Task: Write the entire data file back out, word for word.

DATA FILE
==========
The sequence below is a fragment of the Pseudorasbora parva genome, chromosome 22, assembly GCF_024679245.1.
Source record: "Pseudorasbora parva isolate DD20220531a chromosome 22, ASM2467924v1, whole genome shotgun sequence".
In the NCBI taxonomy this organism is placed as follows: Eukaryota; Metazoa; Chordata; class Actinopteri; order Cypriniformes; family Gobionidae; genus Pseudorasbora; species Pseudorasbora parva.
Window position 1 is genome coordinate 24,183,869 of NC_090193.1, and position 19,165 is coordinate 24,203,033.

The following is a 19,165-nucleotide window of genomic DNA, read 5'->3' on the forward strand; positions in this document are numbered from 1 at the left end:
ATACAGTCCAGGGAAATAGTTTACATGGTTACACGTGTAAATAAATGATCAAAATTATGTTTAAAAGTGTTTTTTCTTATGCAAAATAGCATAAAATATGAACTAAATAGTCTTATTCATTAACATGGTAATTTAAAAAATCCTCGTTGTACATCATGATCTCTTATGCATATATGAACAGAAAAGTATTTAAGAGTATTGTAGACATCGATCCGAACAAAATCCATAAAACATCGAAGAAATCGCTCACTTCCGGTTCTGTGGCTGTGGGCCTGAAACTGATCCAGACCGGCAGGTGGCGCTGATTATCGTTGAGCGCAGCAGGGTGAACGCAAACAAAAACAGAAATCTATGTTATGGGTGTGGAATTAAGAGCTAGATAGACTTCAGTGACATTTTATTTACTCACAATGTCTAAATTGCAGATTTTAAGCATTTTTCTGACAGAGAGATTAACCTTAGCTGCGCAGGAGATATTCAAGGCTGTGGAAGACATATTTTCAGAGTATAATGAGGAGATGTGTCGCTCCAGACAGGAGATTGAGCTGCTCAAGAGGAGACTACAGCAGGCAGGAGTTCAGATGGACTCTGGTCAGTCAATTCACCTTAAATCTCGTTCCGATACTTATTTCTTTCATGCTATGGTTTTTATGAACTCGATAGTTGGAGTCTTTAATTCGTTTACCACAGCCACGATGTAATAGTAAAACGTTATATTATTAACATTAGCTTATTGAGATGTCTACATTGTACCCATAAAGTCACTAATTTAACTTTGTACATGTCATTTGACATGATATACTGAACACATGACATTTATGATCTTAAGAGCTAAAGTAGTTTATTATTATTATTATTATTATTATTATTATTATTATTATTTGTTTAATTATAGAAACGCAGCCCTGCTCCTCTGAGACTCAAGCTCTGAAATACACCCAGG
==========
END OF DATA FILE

The sequence below is a fragment of the Pseudorasbora parva genome, chromosome 22, assembly GCF_024679245.1.
Source record: "Pseudorasbora parva isolate DD20220531a chromosome 22, ASM2467924v1, whole genome shotgun sequence".
In the NCBI taxonomy this organism is placed as follows: Eukaryota; Metazoa; Chordata; class Actinopteri; order Cypriniformes; family Gobionidae; genus Pseudorasbora; species Pseudorasbora parva.
Window position 1 is genome coordinate 24,183,869 of NC_090193.1, and position 19,165 is coordinate 24,203,033.

The following is a 19,165-nucleotide window of genomic DNA, read 5'->3' on the forward strand; positions in this document are numbered from 1 at the left end:
ATACAGTCCAGGGAAATAGTTTACATGGTTACACGTGTAAATAAATGATCAAAATTATGTTTAAAAGTGTTTTTTCTTATGCAAAATAGCATAAAATATGAACTAAATAGTCTTATTCATTAACATGGTAATTTAAAAAATCCTCGTTGTACATCATGATCTCTTATGCATATATGAACAGAAAAGTATTTAAGAGTATTGTAGACATCGATCCGAACAAAATCCATAAAACATCGAAGAAATCGCTCACTTCCGGTTCTGTGGCTGTGGGCCTGAAACTGATCCAGACCGGCAGGTGGCGCTGATTATCGTTGAGCGCAGCAGGGTGAACGCAAACAAAAACAGAAATCTATGTTATGGGTGTGGAATTAAGAGCTAGATAGACTTCAGTGACATTTTATTTACTCACAATGTCTAAATTGCAGATTTTAAGCATTTTTCTGACAGAGAGATTAACCTTAGCTGCGCAGGAGATATTCAAGGCTGTGGAAGACATATTTTCAGAGTATAATGAGGAGATGTGTCGCTCCAGACAGGAGATTGAGCTGCTCAAGAGGAGACTACAGCAGGCAGGAGTTCAGATGGACTCTGGTCAGTCAATTCACCTTAAATCTCGTTCCGATACTTATTTCTTTCATGCTATGGTTTTTATGAACTCGATAGTTGGAGTCTTTAATTCGTTTACCACAGCCACGATGTAATAGTAAAACGTTATATTATTAACATTAGCTTATTGAGATGTCTACATTGTACCCATAAAGTCACTAATTTAACTTTGTACATGTCATTTGACATGATATACTGAACACATGACATTTATGATCTTAAGAGCTAAAGTAGTTTATTATTATTATTATTATTATTATTATTATTATTATTATTTGTTTAATTATAGAAACGCAGCCCTGCTCCTCTGAGACTCAAGCTCTGAAATACACCCAGG